Lou Reed sang in 1969 that “no kinds of love are better than others” and I’m not inclined to agree–as Dante demonstrated in Purgatorio, there are plenty of variations on love gone awry–although I think what Lou really meant to say, more precisely, was that no acts of consensual fucking are better than others.
The Degenerettes (Baltimore’s all-girl, self-proclaimed “queer art rock power trio”) don’t sing about fucking. Not in the kitschy way that Elastica managed to make sound cool…there’s no songs about groupies or doing it in the backseat of a Camaro. Nor do they slosh around in the hyperbolic, gory detail that Babes in Toyland kind of scared you with, no “Swamp Pussy” or “Spanking Machine” here. The nastiest they get is the occasional jokey metaphor like “I want me an all-terrain girlfriend, mountains of desire, valleys of sin.” Given the cesspool of mindless sexuality on display on TV 24/7, that would have the Degenerettes splashing their feet somewhere in the shallow end. They don’t treat homosexual love with the kind of coquettish coyness that Kevin Barnes sometimes fantasizes about, and that’s certainly for the best because the last thing the world needs is another person writing songs like Kevin Barnes.
All of which describes what the Degenerettes don’t do, because in some ways it’s more interesting to write about than what they do do. They occasionally pretend to be bad girls, but underneath the façade is a collection of dirtied up Buddy Holly songs recorded on some primal equipment. The album’s linearity and brevity effectively captures a late 70s punk ethic, something even more bare bones than most of today’s noise-rockers (Vivian Girls, Wavves, et. al) because they don’t employ any effects of production.
As the feminine suffix tacked onto their mock-1960s girl group name might suggest, the songwriting is largely a throwback to a bygone era. Lyrical references to paranoia about the CIA and dancing with mummies evoke those years with a B movie camp that is distinctly Baltimorean. Elsewhere the record passes from retro to downright conservative. “Truck Drivin’Girlfriend,” if not directed from one girl to another, could well be a country-rock song title. The Smiths’ “Ask,” which appears in trimmed-down fashion, is a vignette for anyone of any sexual orientation who has brushed with unrequited love. But the Degenerettes render Morrissey’s originally hopeless lament into an unembellished statement of purpose. Bad Girls Go to Hell never slides into romanticism, matter-of-factly tumbling through songs like “Queer for You” and telling an ex-lover to get over themselves in “Get Out.”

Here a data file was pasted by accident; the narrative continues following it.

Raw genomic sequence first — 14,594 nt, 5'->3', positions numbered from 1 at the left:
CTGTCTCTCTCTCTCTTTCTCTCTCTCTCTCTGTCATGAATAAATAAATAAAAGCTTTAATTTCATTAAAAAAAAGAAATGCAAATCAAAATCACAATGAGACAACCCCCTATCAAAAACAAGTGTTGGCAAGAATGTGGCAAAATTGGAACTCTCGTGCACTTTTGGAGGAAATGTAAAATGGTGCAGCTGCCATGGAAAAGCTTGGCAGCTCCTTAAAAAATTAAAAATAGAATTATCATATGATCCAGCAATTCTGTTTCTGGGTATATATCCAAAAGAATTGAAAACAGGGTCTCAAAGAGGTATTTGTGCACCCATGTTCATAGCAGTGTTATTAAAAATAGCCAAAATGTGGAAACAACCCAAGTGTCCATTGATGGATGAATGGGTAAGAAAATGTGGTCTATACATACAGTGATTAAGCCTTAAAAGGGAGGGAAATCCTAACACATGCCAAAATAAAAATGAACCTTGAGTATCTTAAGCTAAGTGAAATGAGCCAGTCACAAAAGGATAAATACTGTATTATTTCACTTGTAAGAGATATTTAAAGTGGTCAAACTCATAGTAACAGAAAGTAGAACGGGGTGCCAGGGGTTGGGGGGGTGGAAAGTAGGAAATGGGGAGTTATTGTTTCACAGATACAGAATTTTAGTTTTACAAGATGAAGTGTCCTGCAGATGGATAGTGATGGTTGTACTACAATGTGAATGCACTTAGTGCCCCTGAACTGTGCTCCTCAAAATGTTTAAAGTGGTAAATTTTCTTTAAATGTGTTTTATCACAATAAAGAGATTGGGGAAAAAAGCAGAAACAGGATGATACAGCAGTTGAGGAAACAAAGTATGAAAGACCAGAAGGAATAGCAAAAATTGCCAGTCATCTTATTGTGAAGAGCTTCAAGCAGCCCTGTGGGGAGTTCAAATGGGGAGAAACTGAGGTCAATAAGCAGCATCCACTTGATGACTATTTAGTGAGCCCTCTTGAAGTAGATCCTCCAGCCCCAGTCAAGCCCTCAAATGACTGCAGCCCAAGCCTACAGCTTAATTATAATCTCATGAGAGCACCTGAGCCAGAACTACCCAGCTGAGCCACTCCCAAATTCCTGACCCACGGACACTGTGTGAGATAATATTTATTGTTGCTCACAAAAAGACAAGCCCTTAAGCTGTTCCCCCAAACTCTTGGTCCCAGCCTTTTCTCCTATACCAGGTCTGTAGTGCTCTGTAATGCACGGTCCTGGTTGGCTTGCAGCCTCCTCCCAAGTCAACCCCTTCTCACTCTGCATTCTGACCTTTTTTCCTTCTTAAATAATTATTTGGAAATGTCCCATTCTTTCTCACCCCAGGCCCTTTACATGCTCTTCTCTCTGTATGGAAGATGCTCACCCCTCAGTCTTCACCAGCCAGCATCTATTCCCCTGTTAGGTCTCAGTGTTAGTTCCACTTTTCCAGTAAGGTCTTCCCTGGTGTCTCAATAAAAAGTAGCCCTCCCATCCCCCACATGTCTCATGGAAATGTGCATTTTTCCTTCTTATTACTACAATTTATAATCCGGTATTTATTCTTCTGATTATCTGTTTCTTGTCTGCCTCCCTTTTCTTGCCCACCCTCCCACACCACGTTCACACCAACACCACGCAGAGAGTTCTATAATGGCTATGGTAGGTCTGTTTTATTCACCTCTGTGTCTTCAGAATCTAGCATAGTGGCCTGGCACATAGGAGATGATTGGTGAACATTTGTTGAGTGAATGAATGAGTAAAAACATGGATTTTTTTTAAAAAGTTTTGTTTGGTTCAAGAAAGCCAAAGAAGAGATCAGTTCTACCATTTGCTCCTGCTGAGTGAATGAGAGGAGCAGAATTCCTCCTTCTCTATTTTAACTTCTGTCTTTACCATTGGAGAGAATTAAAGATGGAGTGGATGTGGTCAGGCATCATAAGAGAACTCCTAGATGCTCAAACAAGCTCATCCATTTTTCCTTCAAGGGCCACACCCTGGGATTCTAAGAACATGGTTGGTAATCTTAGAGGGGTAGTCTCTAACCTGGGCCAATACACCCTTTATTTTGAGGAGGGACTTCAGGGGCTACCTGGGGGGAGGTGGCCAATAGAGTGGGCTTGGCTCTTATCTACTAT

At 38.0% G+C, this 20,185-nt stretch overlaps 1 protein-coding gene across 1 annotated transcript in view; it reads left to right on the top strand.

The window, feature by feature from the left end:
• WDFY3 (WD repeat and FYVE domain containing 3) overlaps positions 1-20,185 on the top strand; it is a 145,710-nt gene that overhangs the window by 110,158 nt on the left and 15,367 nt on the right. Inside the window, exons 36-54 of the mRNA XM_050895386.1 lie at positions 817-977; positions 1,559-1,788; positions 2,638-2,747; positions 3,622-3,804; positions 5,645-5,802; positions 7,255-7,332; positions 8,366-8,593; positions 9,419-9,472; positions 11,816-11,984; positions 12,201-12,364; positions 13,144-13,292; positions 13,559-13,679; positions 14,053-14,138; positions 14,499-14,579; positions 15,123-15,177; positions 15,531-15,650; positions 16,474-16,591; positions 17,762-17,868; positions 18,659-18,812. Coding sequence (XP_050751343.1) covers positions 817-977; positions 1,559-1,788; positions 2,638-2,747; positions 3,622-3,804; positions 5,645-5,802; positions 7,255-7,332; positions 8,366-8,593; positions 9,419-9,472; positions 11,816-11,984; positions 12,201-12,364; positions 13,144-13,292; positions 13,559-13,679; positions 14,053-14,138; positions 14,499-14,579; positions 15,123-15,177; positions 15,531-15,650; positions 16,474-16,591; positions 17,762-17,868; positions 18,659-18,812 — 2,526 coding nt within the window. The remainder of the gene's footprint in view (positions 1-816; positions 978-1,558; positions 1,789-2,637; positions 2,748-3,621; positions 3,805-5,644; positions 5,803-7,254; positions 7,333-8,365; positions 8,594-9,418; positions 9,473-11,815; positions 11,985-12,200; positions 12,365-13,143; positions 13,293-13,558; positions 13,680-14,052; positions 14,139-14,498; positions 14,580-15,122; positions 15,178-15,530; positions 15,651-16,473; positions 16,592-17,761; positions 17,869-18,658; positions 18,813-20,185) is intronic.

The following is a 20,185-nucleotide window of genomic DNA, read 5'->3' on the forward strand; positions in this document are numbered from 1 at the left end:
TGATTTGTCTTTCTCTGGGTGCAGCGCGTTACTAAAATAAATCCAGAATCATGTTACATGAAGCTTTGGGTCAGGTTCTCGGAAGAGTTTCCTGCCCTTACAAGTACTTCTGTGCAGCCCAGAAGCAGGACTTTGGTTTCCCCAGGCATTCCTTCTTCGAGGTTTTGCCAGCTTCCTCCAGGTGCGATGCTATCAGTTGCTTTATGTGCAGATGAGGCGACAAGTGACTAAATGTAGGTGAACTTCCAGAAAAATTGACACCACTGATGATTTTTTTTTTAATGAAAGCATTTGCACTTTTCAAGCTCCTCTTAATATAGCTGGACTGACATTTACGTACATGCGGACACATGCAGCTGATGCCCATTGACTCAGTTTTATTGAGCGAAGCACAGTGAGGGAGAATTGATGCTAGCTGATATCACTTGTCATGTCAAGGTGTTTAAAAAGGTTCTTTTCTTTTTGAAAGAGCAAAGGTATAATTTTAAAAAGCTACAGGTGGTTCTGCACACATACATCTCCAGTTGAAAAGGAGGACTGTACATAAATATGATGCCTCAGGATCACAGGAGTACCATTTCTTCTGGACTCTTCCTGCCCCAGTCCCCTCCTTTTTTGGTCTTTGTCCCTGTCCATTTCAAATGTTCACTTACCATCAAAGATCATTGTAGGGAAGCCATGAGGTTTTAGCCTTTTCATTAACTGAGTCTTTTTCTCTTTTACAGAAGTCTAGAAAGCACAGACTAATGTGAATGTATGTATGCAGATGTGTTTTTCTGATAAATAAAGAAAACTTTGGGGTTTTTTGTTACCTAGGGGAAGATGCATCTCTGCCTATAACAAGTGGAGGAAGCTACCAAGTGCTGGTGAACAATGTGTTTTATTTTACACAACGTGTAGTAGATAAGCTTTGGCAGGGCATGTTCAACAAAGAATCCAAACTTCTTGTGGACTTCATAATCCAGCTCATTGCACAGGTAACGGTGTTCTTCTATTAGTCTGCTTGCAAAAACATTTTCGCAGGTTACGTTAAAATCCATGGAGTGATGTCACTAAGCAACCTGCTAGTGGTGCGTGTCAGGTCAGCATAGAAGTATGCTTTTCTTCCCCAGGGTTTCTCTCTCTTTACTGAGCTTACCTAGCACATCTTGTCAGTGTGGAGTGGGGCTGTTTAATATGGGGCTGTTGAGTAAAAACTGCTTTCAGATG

Like a gay Beat Happening, the Degenerettes play raw and repetitive songs, with a childlike mix of shamelessness and innocence. But instead of making heterosexuality weird, Bad Girls go to Hell pulls off a strange trick: it makes homosexuality mundane. For better or worse, they successfully normalize the usually subversive tone of campy queer music. The Degenerettes are to be commended for never falling into stereotype or sensationalism, but the tracks that are specifically about lesbian love are rendered somewhat bland. Perhaps that’s a positive effect, because a good record oughtn’t pander to those same stereotypes. It does need to be musically captivating, or if that’s not an immediate option it can hope to inspire critical discussion. This album, for me at least, falls more in the latter category, and for that purpose it’s been quite good.
Label: Creative Capitalism
Release date: June 2009
01 Truck Drivin Girlfriend
02 I Was A Teenybopper For The CIA
03 Never Say Never
04 Fell In Love With A Mummy
05 Queer For You
06 Shake Baby Shake
07 Get Out
09 College Type Jo
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